Lead negotiator Daim Zainuddin says he is more than willing to hand over his role of heading the East Coast Rail Link (ECRL) project negotiations with China to any interested and qualified party.
Daim was asked in an interview with The Star published today about alleged discontent within Pakatan Harapan over his appointment to head the talks, with Putrajaya looking to revive the derailed project at a lower cost.
He denied, however, any actual "unhappiness" over his appointment, pointing out that it was only a couple of bloggers who suggested he was not the man for the job.
The former finance minister added that there were few in the cabinet of Prime Minister Dr Mahathir Mohamad with the necessary experience to handle sensitive and complex bilateral negotiations.
"The truth is very few ministers within Harapan actually have the experience of dealing with China.
"I have had the privilege of knowing and working with the Chinese government for many years now, and I have managed to build up some valuable relationships," he said in the interview.
"I am sure that if the country benefits from these discussions which I am leading, those who you say were unhappy in the first place will calm down."
Daim also noted that current Finance Minister Lim Guan Eng is too bogged down with his tasks to focus on talks with Beijing over the railroad project.
"He has many other urgent matters that he must attend to as finance minister, as he works to clean up the mess he has unfortunately inherited from the previous administration."
Daim, a long-time trusted adviser to Mahathir, also pointed to former minister Rafidah Aziz as one such person with the required experience to handle the negotiations.
"I have been helping the government in bilateral negotiations since the 1980s. I am very happy to hand over the negotiations to anybody who is interested to take over.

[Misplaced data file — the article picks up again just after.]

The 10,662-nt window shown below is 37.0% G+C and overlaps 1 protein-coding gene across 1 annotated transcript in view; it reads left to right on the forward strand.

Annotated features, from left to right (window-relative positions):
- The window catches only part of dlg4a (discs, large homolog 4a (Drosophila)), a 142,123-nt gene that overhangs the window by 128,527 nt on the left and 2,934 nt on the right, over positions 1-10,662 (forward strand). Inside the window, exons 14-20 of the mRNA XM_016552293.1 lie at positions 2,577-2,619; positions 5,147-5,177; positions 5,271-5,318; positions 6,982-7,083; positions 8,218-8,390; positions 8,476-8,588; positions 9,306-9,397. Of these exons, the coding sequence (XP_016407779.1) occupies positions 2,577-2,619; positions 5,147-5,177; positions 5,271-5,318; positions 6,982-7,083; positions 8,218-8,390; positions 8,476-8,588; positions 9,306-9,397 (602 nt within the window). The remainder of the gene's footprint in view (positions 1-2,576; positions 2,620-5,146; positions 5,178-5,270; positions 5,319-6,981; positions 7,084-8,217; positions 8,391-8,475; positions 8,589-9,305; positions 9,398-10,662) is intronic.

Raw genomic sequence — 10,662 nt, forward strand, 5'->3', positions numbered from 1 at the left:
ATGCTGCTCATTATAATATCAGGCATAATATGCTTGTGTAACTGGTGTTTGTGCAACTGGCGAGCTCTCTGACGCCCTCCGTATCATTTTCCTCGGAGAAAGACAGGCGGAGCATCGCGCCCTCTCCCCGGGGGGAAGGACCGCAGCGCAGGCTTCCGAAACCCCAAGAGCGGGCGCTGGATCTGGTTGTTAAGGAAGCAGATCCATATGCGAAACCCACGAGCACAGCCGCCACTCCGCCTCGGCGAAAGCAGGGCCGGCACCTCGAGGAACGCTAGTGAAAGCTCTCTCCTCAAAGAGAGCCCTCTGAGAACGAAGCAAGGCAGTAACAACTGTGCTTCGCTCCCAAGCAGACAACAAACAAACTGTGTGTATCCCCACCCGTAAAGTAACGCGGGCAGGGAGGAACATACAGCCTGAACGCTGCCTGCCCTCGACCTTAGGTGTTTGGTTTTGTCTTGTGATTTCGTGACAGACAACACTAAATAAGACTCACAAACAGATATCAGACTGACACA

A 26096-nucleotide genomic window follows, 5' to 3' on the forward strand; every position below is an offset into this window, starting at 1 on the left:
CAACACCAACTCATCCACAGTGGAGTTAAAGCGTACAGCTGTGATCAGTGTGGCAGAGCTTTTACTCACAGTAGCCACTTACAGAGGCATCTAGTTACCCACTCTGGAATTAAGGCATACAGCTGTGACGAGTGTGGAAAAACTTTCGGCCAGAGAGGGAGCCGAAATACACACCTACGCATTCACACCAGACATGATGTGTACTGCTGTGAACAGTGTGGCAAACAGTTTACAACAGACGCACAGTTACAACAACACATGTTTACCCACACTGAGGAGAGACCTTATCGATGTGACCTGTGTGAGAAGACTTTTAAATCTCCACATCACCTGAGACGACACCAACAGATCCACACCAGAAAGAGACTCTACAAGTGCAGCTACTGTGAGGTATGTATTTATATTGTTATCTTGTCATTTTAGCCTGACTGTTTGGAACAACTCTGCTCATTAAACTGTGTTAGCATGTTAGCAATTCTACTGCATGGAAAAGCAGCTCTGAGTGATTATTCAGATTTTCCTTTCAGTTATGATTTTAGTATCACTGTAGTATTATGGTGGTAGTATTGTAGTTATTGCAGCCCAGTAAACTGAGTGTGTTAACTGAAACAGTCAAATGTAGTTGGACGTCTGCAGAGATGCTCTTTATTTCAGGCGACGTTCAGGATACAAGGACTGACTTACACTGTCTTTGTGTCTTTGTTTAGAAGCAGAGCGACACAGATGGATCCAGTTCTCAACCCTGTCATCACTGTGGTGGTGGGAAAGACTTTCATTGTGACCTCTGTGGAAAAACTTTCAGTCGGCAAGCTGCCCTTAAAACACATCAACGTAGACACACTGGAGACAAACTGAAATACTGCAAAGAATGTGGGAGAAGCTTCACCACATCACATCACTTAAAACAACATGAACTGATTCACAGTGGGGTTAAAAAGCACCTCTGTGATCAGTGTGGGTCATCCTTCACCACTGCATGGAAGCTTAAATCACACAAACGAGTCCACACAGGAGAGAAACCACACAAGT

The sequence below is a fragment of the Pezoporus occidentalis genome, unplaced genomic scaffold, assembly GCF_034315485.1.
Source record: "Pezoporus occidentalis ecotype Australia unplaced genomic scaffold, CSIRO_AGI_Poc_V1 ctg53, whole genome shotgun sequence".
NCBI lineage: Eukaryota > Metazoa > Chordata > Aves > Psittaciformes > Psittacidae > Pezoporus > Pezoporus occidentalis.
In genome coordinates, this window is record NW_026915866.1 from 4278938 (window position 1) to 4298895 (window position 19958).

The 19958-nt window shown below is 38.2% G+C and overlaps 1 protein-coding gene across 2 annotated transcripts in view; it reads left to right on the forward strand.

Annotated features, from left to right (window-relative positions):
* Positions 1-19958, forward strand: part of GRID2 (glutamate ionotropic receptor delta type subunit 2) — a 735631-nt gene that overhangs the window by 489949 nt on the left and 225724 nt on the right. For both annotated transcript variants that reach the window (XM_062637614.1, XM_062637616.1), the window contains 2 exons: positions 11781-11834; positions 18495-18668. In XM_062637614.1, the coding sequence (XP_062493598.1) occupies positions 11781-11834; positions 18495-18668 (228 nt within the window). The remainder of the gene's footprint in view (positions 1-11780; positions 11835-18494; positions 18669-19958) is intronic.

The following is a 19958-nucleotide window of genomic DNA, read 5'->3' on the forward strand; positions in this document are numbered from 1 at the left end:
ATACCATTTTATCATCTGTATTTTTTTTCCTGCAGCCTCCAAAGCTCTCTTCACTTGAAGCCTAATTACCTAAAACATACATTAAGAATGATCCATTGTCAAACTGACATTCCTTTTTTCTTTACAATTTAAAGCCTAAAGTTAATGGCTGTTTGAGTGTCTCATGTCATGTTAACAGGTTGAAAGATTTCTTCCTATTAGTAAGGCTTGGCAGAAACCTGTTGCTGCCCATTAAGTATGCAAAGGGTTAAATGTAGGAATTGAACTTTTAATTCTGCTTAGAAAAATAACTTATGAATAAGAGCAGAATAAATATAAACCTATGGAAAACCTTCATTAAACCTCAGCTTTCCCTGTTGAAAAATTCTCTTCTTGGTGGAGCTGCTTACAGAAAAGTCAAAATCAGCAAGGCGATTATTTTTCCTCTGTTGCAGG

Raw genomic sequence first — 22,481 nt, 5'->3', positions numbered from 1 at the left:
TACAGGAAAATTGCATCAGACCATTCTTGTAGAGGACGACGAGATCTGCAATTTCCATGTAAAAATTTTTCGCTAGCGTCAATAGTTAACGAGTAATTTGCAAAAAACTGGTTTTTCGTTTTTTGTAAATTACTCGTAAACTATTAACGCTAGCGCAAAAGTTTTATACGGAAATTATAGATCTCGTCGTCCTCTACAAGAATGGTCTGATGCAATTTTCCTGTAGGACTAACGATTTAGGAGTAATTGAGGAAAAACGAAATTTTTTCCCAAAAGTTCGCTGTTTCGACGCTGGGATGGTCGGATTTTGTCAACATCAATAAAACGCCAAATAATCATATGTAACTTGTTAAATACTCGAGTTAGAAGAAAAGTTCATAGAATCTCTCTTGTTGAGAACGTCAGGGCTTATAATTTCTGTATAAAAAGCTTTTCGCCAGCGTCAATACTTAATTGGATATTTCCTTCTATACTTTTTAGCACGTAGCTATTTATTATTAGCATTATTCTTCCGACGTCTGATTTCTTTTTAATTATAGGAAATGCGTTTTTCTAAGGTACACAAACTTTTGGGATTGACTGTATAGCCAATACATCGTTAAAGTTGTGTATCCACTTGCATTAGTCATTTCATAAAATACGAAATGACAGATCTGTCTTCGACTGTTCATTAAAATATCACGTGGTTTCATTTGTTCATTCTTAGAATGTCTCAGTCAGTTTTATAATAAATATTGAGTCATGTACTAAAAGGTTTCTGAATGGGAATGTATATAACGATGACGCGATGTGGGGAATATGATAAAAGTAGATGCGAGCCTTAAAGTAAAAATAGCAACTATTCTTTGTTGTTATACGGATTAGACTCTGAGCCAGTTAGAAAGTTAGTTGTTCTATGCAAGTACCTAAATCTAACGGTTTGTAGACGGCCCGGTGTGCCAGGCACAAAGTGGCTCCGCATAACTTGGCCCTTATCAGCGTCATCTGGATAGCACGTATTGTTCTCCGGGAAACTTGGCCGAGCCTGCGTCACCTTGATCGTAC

"I know that Rafidah Aziz, for one, has experience in this area."
M'sia-China ties 'important'
In the interview, Daim stressed that it is a misconception that the Harapan administration is against the ECRL.
Instead, he said the reality was that ties with China are important, and that government was merely against the "lopsided" agreement signed by the previous BN administration.
"I have said before that infrastructure projects are basically beneficial to any nation. The ECRL is no exception.
"But it must be built on better terms and bring benefit to Malaysia. The Chinese government understands this," he was quoted as saying.
Similar considerations, Daim said, also informed the projects scrapped by the new government since coming into power last May.
Daim acknowledged that there "was room" for negotiations and reviving many of these projects, "especially if these cancelled projects involved reputable companies who had been meeting their project timelines."
"The Harapan government must review viable projects and proceed with its implementation, if a reasonable price tag with the same specifications is achieved and affordable.
"This would be an impetus for economic growth, generate economic activities, create employment, and stimulate multiplier effects leading to a more positive economic outlook."
'We're almost there'
In a separate report in The Star, Daim was quoted as saying that ECRL negotiations were close to being finalised.
"We are almost there. Just need to tighten the screws here and there."
Mahathir himself had repeatedly defended Daim's role in leading negotiations with China over the ECRL, which had been suspended since July last year.
Recently, the premier told the Dewan Rakyat that Daim was selected as he possessed the requisite skills, and that the government had to select someone "acceptable" to Beijing.